Macaron desserts on a table

The cost of being a food blogger

Writing a food blog is a tough business, and it can be an investment for the blogger. Here’s how much it costs The Hangry Woman to run her blog, and how she thinks readers can support their favorite bloggers.

The cost of food blogging is crazy, y’all.

I did a survey the other day on Instagram about the cost of being a food blogger, and you guys wanted to know how much I spent sustaining Hangry Woman.

SPOILER ALERT, it is a lot. Read on for the grand total.

Remember when Biggie said, “‘mo money, ‘mo problems?” He was absolutely right.

This blog has given me the opportunity to travel, experience Houston in new ways, make amazing new friends, and earn almost 1/3 of what I take home in my full-time job.

But serious blogging is a business, and running it like one requires a lot of resources and investment.

How this blog makes money

The blog makes money with the help of sponsored content, advertising, your social shares, and my affiliate shop.

I’ve finally gotten to a point where it pays for itself, but that didn’t use to be the case – I used to pay for most, if not all of this, out of pocket without any extra income for doing it.

So, what are some of my food blogging expenses? This probably isn’t even everything. as I wrote this I went back to think of more and more expenses.

Tipping at restaurants & eating out

When food bloggers say they’re going out to get free food, it’s wrong to me.

There is always a cost of eating out, and for me, that’s a tip at the restaurant that invited me out or *gasp* paying for my meal because I wanted to eat somewhere that I wasn’t invited.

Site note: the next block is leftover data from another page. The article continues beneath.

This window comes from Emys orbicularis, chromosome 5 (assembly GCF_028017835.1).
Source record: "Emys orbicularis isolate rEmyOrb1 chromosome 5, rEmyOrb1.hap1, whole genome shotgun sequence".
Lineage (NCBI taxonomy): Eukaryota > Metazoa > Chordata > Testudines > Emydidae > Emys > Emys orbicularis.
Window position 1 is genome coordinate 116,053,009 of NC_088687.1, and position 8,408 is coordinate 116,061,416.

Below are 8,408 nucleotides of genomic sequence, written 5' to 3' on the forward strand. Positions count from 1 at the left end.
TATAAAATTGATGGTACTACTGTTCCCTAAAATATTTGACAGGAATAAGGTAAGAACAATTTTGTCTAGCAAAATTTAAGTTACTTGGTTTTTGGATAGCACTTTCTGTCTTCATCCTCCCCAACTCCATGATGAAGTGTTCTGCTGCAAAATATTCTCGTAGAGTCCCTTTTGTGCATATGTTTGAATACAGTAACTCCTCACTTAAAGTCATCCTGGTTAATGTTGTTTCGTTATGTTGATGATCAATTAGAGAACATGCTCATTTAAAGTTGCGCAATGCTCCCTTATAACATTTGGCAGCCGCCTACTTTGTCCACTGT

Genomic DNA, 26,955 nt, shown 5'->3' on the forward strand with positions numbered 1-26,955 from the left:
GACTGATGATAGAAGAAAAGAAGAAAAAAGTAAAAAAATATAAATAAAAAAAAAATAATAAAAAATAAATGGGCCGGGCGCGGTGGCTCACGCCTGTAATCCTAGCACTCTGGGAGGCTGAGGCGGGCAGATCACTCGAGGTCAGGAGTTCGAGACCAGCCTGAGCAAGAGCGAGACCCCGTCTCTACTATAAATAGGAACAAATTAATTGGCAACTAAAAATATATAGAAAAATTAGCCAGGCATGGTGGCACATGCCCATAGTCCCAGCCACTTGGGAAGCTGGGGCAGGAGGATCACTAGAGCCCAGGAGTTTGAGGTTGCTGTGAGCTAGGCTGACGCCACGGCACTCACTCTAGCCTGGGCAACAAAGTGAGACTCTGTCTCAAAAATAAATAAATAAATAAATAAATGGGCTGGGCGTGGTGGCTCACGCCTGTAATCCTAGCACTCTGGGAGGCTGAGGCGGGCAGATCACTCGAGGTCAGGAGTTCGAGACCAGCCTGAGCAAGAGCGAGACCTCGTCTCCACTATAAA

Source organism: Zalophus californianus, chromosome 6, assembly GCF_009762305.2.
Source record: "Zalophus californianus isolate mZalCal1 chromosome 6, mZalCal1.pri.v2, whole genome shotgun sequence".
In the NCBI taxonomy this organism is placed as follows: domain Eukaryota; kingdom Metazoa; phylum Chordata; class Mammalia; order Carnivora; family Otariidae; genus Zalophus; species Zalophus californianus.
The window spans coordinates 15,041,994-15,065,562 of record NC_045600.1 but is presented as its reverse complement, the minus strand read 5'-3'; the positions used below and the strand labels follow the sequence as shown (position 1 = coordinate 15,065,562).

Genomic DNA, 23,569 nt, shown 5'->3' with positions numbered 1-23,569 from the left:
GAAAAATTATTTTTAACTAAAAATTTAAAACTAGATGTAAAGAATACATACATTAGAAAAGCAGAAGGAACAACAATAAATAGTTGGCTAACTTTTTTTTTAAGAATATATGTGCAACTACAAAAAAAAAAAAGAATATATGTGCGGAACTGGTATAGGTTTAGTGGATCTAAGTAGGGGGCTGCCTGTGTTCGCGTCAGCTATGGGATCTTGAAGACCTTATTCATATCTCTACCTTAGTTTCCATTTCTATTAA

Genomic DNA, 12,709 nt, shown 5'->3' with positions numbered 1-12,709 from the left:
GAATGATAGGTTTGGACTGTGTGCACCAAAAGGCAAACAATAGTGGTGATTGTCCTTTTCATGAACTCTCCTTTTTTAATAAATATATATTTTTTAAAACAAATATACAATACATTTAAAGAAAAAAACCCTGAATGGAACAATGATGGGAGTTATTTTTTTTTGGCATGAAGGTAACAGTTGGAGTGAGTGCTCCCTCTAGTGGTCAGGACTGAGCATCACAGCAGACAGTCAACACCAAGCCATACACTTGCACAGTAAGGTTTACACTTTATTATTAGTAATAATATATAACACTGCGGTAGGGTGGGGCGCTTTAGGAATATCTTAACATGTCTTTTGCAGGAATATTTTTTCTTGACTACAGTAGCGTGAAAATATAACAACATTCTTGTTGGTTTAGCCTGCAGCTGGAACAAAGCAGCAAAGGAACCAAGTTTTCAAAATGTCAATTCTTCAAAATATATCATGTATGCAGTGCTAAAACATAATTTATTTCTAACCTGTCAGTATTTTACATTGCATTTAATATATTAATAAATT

That’s right, I don’t get invited to every single food event in Houston, and I’m okay with that.

You guys are curious about a lot of the places I’m curious about, so I do my best to cover those places. Sometimes, that comes out of pocket for me. It’s not always #sponsored, and it shouldn’t be.

Other times, if I’m invited, I tip.

The restaurant gave me their time, their staff, their attention, and an invite to try their food. The very least I can do is tip on my non-existent bill. It’s much less than I would be paying for dinner, usually.

Running my website

Whew, baby. Let me tell you about this. This is probably the biggest price to pay when it comes to food blogging.

Hangry Woman got big enough to hacked, taken down, destroyed, and I’ve had to rebuild it.

I will never do that again, or go through the heartbreak of lost content, so I invest like crazy to keep this site running.

There are a lot of considerations about how I choose to do that. I recently had a fight with my host when my website recently went MIA for 24 hours.

Even though I had a lot of anxiety over that (and I was mad and complained on Instagram), I knew that I was in good hands because my site had daily backups, and I didn’t have to worry about losing much (although some backups failed so I lost three blogs. So sad).

Some of these things could be obtained for free, I know that. But, the convenience of being able to call someone when you’re not sure what your doing is the best security for me.

I know a tiny bit of web development, but I mostly know how to write and run a blog.

Hosting – $639 per year to rent my little slice of the internet. There are much cheaper hosts than Godaddy – for sure.

I’ve been with them for 10 years, with a few mishaps and I’m a creature of habit, so it’s really scary when I think about changing my host.